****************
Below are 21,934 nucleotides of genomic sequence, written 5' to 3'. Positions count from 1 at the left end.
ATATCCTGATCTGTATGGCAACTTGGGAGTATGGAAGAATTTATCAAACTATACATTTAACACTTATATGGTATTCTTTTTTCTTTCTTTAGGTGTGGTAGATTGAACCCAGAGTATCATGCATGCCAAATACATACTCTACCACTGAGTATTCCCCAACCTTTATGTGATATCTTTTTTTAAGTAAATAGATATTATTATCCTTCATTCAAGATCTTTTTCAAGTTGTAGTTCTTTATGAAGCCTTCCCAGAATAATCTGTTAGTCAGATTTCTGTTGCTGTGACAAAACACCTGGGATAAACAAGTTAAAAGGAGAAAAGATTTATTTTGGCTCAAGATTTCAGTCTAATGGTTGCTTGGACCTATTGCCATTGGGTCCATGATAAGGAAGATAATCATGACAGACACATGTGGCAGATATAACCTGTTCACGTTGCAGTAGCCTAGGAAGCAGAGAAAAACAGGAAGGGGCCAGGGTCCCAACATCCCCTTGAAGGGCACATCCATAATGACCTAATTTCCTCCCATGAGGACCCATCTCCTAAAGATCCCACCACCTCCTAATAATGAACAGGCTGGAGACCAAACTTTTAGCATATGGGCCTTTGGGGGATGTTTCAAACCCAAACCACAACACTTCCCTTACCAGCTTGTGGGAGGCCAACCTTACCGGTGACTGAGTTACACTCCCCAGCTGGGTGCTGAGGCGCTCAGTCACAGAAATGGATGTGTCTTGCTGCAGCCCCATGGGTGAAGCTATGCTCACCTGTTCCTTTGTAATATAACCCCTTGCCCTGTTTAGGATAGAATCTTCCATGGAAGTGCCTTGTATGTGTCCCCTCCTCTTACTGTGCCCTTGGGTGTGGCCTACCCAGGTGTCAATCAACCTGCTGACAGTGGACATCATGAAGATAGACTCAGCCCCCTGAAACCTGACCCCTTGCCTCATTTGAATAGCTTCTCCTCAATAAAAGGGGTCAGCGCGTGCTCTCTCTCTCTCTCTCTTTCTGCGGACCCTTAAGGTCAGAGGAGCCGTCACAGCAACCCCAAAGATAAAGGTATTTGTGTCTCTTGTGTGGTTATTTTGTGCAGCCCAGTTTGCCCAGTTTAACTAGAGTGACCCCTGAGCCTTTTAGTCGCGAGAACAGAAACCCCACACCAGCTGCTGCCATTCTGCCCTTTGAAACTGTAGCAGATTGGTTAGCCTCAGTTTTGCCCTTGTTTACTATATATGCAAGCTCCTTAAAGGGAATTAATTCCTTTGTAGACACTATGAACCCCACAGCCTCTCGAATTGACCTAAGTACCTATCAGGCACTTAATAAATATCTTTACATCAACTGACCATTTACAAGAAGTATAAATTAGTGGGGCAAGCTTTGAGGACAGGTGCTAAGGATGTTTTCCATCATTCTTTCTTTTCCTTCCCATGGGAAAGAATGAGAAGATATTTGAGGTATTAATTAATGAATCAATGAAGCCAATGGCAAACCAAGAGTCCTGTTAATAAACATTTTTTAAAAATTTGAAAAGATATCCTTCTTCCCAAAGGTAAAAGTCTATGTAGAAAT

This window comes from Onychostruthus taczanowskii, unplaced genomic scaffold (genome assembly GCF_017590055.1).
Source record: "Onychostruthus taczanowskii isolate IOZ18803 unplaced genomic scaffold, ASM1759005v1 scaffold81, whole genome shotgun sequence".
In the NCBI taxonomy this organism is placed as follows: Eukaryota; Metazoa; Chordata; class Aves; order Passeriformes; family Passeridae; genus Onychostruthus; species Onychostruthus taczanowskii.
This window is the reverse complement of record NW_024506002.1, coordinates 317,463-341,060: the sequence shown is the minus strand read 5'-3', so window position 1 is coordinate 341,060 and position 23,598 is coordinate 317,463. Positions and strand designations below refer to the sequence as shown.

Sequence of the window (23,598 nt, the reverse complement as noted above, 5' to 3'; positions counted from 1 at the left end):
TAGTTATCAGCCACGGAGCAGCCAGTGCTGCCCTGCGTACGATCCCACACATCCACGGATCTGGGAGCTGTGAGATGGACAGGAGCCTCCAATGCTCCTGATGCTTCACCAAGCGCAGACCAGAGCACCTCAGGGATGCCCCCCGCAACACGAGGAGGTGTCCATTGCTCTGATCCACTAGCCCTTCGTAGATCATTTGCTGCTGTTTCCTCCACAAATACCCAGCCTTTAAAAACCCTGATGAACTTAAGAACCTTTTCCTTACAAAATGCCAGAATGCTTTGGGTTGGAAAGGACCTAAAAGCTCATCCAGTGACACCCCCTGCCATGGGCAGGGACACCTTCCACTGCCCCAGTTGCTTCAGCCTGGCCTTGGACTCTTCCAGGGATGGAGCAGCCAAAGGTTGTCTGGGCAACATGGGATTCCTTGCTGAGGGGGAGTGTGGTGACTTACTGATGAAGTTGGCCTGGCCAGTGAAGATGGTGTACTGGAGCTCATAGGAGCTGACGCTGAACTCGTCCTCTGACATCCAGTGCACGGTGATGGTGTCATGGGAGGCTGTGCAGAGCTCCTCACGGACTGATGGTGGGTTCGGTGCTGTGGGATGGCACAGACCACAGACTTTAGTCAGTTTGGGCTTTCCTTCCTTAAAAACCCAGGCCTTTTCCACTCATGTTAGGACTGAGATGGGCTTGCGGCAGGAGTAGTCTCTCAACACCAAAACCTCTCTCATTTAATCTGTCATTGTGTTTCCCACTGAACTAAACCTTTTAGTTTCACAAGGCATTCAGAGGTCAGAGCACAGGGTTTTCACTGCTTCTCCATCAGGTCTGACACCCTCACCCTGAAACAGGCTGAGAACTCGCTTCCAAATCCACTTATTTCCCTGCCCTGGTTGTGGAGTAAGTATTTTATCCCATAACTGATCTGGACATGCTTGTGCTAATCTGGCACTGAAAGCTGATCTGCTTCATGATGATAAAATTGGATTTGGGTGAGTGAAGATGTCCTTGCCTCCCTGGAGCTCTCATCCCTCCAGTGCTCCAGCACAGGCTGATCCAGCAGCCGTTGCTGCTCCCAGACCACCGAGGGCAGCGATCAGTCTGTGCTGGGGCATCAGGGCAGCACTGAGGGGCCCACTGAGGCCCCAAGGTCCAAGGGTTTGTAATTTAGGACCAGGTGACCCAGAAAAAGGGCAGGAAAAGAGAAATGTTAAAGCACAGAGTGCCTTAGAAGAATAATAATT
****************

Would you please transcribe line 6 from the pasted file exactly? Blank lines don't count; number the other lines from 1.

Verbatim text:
This window is the reverse complement of record NW_024506002.1, coordinates 317,463-341,060: the sequence shown is the minus strand read 5'-3', so window position 1 is coordinate 341,060 and position 23,598 is coordinate 317,463. Positions and strand designations below refer to the sequence as shown.